Energy companies active in Pennsylvania’s shale-gas boom would be taxed on each well drilled and subject to tighter environmental regulations designed to protect groundwater, according to plans published by Governor Tom Corbett on Monday.
The new measures are among those recommended by the Marcellus Shale Advisory Commission, a panel set up by the Republican governor to propose ways of benefiting from the state’s natural-gas bonanza while protecting water and air from chemicals and gases used in the extraction process.
Corbett, who has refused to accept a proposed production, or “severance” tax on the industry, said gas companies would instead be subject to an “impact fee”, costing them up to $40,000 per well in its first year, and smaller annual amounts in the subsequent 10 years, up to a potential total of $160,000 per well.
A Slice Of The Fracking Pie
The fee would generate about $120 million in the first year and almost $200 million in the first six years, Corbett said in a statement. Three-quarters of the revenue would be split between counties and towns in the areas affected by drilling, and can be used for projects such as road repair or storm drain construction.
Pennsylvania, at the heart of the Marcellus Shale industry, has been the only gas-producing state not to impose a tax on drillers.
“As the number of wells grows, so will the revenue,” Corbett said.
Almost all of the money it brings in will go to benefit the places experiencing the impact.
The fee, along with about a third of the commission’s recommendations, is subject to approval by the Republican-controlled state legislature. Senate President Pro Tempore Joe Scarnati said the level of the fee and how its revenue is used will be debated by lawmakers this month.
Democratic Representative Greg Vitali said he would vote against Corbett’s proposal because it set the fee too low and its revenues would be unfairly distributed.
The Marcellus Shale Coalition, an industry group, said the plan would help Pennsylvania benefit from the shale-gas industry.
“Governor Corbett’s plan,” the group said in a statement, “should build upon this momentum for years to come.”
Nurturing An Industry
The measures represent the state government’s efforts to manage an industry that is in the early stages of exploiting one of America’s biggest reserves of natural gas. The new policy boosts environmental safeguards in response to criticism that the industry is contaminating drinking water with toxic chemicals used in hydraulic fracturing, or “fracking.”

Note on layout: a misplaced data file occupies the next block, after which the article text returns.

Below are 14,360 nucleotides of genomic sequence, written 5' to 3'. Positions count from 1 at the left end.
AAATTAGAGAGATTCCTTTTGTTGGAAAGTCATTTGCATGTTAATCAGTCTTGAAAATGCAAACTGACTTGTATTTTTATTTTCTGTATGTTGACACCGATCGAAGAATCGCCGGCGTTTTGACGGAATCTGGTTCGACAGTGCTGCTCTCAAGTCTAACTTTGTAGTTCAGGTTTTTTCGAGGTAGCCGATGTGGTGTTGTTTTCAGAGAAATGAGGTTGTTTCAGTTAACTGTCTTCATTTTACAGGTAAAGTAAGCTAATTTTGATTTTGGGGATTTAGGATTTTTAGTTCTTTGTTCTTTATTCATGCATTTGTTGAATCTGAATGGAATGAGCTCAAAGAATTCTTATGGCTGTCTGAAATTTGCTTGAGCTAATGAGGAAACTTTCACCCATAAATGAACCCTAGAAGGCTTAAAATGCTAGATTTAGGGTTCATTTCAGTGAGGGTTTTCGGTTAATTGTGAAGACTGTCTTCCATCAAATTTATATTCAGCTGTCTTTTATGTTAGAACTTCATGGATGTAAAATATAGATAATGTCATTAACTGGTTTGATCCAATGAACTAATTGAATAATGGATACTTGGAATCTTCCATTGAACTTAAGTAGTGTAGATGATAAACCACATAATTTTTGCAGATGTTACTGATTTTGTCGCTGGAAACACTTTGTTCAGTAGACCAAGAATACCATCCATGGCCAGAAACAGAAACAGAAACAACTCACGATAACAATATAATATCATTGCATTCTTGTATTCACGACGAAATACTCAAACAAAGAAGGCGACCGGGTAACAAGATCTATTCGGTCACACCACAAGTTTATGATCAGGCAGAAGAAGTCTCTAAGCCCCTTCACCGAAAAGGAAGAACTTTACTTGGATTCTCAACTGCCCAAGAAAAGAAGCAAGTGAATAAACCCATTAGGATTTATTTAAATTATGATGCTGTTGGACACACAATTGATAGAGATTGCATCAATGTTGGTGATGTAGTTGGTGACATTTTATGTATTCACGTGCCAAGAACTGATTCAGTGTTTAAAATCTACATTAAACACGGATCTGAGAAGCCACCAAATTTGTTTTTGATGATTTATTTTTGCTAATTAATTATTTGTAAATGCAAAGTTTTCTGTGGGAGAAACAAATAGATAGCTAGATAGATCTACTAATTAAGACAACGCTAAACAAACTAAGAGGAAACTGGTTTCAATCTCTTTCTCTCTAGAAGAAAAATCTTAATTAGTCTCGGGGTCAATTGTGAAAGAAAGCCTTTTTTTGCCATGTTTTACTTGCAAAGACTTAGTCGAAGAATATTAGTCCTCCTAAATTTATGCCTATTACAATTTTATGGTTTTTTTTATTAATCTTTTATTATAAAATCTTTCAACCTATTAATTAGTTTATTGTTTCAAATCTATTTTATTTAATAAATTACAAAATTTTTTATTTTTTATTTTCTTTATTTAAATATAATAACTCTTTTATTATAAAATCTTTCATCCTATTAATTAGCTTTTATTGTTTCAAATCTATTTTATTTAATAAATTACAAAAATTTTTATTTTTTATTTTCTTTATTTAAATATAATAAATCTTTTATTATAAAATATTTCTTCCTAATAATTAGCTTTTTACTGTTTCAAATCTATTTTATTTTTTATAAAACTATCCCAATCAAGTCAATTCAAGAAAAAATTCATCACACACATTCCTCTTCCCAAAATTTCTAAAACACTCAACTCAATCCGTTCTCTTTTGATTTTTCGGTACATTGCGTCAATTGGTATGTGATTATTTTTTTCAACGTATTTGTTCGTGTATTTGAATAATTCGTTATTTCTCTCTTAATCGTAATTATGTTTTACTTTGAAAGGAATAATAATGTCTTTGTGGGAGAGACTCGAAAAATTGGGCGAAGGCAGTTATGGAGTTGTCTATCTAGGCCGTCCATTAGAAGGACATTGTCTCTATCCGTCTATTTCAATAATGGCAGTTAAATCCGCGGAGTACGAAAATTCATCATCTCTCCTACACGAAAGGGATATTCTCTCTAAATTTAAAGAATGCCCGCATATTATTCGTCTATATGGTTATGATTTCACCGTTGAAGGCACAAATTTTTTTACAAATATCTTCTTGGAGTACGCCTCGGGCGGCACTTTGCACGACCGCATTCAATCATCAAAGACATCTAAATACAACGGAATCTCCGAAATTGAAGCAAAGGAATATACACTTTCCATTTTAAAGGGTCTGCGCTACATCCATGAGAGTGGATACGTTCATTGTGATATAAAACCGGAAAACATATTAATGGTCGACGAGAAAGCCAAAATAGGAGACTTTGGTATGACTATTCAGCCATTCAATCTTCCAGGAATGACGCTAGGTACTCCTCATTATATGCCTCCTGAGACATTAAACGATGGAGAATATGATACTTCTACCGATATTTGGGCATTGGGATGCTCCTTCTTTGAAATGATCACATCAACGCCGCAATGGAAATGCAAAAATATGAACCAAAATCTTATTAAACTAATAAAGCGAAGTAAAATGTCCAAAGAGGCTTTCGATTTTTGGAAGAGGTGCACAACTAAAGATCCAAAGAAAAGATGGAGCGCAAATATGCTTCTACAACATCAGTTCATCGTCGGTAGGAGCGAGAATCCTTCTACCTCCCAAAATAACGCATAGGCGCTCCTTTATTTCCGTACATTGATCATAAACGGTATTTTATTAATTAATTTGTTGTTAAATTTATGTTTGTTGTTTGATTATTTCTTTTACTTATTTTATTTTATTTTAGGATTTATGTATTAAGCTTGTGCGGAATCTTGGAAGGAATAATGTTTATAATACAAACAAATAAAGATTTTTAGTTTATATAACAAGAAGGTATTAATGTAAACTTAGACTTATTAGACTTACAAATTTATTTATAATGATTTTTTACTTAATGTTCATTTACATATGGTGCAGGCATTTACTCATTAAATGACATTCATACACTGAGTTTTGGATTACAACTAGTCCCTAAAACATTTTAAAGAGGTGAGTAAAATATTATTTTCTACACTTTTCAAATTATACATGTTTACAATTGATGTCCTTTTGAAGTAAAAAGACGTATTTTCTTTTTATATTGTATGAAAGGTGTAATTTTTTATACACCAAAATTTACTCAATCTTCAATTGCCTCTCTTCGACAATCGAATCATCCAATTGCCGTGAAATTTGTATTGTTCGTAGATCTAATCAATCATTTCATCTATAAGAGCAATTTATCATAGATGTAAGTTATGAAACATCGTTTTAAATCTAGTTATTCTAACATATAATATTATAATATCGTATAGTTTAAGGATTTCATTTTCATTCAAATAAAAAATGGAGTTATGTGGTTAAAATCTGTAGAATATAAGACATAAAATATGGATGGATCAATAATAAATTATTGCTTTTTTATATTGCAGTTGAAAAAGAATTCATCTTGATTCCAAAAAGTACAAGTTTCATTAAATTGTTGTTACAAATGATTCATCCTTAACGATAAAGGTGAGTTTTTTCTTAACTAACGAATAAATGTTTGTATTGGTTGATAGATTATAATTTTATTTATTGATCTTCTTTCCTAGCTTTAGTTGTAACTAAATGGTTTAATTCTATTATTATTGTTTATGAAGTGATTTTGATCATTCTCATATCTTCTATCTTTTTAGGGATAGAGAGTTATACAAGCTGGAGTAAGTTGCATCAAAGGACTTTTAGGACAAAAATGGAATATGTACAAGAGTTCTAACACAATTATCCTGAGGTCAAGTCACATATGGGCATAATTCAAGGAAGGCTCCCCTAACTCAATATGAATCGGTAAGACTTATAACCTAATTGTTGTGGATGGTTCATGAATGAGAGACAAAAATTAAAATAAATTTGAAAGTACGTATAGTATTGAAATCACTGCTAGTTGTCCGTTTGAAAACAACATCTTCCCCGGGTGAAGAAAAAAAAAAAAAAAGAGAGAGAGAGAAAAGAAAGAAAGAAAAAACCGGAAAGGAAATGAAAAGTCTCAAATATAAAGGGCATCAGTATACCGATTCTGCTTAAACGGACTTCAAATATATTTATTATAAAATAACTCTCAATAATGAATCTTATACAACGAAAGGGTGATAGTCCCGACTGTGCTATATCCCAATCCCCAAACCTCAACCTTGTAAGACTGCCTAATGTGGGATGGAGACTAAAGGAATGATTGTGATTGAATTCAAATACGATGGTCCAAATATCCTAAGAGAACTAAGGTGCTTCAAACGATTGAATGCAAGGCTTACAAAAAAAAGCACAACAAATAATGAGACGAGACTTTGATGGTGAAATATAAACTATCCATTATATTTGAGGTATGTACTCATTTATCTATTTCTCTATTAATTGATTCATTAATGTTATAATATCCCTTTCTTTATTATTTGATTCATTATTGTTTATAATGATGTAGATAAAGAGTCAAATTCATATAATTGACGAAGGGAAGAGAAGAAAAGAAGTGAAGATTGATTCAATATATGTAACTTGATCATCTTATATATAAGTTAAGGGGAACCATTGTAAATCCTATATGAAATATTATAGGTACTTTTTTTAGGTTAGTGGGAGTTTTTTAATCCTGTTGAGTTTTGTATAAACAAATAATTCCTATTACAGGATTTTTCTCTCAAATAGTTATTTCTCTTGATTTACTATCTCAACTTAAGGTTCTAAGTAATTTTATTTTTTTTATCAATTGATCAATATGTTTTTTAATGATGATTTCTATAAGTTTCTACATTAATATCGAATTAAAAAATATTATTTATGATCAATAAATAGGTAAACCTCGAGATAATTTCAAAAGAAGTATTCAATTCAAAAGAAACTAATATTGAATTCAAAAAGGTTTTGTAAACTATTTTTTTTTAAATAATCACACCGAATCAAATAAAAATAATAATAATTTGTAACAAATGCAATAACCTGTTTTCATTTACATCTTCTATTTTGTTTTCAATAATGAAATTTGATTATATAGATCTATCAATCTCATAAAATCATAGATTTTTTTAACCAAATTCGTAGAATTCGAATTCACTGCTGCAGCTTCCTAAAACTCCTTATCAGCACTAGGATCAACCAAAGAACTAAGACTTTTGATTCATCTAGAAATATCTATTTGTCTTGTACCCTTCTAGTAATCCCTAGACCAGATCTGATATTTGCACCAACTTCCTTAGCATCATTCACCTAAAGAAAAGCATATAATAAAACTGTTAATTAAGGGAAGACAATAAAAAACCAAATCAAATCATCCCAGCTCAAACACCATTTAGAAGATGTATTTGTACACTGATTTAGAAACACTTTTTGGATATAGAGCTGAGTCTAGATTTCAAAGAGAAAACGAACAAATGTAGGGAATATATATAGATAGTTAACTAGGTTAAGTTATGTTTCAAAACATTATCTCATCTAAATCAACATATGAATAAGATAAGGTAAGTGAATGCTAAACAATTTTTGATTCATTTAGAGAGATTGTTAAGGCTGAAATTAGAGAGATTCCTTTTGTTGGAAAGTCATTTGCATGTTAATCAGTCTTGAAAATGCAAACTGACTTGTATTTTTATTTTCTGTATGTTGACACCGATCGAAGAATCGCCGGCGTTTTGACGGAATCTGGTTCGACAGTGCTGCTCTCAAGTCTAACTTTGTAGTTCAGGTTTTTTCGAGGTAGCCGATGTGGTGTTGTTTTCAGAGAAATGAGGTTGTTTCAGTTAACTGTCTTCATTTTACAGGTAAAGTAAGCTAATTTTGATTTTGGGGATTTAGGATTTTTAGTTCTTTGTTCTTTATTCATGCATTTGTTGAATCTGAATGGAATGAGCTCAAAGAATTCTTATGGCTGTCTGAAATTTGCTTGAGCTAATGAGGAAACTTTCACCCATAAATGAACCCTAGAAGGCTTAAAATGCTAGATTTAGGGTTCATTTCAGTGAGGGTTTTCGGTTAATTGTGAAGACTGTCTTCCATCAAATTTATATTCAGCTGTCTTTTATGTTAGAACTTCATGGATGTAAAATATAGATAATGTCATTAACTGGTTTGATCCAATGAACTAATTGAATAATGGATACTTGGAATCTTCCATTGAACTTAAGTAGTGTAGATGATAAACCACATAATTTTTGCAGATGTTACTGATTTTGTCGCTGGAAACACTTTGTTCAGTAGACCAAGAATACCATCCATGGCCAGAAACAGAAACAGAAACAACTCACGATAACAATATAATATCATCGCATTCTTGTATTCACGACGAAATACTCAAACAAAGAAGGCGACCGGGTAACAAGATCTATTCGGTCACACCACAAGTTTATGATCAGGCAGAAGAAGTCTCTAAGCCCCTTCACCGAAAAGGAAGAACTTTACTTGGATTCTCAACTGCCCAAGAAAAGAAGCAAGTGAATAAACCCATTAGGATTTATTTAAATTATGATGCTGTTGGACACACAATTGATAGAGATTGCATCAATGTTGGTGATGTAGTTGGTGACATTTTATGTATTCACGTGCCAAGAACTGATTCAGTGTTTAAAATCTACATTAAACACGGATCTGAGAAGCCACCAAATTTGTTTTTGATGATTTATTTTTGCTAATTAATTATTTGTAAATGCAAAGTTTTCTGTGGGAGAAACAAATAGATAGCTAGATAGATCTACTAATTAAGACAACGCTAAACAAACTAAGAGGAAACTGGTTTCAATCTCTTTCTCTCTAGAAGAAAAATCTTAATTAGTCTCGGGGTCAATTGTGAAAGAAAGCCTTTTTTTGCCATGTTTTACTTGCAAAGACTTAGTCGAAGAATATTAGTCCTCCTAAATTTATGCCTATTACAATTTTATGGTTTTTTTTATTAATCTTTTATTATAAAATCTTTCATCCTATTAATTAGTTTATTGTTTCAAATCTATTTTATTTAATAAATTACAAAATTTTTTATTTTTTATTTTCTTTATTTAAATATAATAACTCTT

But Corbett also wants to nurture an industry that is expected to create thousands of jobs and generate millions of dollars in tax revenue while helping a national effort to reduce dependence on imported oil and cut greenhouse gas emissions by promoting the use of cleaner-burning natural gas.
Environmental proposals include doubling penalties for civil violations from $25,000 to $50,000; expanding an operator’s “presumed liability” for impairing water quality from 1,000 to 2,500 feet from a gas well, and increasing the distance that a gas well must be set back from a private water well to 500 feet from the current 200 feet, and to 1,000 feet to public water systems.
Gas wells would have to be set back 300 feet from rivers, ponds and other waterways, up from the current distance of 100 feet.
Iris Marie Bloom, founder of the anti-drilling group Protecting Our Waters, called the environmental measures “utterly inadequate.”
“Increasing setbacks from human beings’ private water wells from 200 to only 500 feet is pathetic, since methane has been shown to migrate thousands of feet in a few seconds due to gas drilling,” Bloom wrote in an email.
In New York, opposition to fracking development has also created a vocal anti-fracking community. Read: Grass Roots Campaign Focuses On New York Fracking.
Photo Caption: Independence Hall on Independence Day July 4, 2003 in Philadelphia.